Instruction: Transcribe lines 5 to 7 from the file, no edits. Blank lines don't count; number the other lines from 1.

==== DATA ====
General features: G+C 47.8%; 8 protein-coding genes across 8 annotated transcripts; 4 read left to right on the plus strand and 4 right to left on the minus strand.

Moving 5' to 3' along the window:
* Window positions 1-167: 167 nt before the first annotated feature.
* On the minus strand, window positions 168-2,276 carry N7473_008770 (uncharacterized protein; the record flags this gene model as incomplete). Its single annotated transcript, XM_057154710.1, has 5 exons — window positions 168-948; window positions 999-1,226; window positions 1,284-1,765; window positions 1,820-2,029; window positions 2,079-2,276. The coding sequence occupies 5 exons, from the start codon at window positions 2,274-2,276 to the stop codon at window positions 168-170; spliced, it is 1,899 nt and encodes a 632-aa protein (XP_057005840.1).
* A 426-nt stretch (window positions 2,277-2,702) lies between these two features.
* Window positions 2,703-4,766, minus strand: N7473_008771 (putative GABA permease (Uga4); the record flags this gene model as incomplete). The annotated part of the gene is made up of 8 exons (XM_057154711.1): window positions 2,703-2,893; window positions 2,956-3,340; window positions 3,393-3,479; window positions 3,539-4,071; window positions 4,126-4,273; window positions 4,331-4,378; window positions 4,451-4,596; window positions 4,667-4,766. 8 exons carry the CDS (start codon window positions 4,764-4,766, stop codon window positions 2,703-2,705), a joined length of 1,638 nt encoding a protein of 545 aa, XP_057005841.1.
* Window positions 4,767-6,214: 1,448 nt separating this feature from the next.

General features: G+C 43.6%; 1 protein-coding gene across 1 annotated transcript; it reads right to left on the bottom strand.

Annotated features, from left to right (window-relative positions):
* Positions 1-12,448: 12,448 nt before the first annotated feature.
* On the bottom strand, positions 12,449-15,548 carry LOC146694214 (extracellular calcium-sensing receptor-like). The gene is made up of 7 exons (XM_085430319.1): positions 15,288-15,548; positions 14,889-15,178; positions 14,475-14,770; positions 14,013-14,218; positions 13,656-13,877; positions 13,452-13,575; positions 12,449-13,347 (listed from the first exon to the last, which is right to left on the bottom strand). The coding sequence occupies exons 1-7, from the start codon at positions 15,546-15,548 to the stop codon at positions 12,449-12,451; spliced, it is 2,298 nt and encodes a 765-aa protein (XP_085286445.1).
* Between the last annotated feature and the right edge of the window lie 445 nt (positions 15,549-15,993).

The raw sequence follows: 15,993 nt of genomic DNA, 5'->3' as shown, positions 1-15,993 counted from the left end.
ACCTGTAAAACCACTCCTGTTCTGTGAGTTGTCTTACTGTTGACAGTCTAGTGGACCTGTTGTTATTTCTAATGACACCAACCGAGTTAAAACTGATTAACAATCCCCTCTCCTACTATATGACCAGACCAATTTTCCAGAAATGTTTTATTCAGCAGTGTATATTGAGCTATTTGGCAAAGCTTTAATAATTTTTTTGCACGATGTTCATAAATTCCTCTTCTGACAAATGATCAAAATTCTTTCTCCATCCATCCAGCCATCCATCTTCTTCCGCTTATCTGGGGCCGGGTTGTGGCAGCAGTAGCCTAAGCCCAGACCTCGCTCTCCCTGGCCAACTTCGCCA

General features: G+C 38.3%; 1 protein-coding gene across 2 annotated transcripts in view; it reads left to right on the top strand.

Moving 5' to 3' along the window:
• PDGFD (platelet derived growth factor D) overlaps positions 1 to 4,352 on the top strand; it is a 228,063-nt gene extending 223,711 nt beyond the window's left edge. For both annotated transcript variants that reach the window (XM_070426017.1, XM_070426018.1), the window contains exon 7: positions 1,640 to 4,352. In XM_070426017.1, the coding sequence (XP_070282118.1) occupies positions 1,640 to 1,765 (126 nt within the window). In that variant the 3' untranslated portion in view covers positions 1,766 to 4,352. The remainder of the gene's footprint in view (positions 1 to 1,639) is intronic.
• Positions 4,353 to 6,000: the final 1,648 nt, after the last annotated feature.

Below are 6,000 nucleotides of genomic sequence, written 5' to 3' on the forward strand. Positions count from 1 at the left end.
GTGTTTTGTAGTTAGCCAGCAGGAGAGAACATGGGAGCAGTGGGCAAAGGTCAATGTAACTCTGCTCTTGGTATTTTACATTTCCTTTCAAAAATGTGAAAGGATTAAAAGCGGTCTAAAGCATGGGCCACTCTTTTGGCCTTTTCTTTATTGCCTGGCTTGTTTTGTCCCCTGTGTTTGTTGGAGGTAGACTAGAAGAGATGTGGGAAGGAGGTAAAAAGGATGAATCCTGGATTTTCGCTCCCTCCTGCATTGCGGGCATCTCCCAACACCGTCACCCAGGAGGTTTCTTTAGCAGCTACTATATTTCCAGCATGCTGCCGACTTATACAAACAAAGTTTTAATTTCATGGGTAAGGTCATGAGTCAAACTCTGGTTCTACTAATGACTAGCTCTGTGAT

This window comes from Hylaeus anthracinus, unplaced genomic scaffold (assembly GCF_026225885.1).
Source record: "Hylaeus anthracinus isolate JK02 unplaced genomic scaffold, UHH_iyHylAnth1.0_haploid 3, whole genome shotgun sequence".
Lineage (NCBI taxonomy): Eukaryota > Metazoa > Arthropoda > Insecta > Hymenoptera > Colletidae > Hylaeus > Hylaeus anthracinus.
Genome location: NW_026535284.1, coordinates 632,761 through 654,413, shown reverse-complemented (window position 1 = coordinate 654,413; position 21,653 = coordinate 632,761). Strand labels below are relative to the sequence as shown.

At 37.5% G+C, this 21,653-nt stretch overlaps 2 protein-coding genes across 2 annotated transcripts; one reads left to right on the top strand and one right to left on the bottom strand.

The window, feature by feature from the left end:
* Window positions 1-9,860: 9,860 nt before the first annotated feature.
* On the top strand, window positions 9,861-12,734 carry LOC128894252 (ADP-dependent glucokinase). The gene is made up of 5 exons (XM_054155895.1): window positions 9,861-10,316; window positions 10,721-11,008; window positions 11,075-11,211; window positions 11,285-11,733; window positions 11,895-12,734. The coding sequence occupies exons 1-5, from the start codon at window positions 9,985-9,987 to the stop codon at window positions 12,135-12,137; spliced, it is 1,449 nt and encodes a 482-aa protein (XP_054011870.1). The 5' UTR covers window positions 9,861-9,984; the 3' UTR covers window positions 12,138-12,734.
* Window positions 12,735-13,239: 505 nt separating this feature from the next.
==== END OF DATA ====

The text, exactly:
* A 426-nt stretch (window positions 2,277-2,702) lies between these two features.
* Window positions 2,703-4,766, minus strand: N7473_008771 (putative GABA permease (Uga4); the record flags this gene model as incomplete). The annotated part of the gene is made up of 8 exons (XM_057154711.1): window positions 2,703-2,893; window positions 2,956-3,340; window positions 3,393-3,479; window positions 3,539-4,071; window positions 4,126-4,273; window positions 4,331-4,378; window positions 4,451-4,596; window positions 4,667-4,766. 8 exons carry the CDS (start codon window positions 4,764-4,766, stop codon window positions 2,703-2,705), a joined length of 1,638 nt encoding a protein of 545 aa, XP_057005841.1.
* Window positions 4,767-6,214: 1,448 nt separating this feature from the next.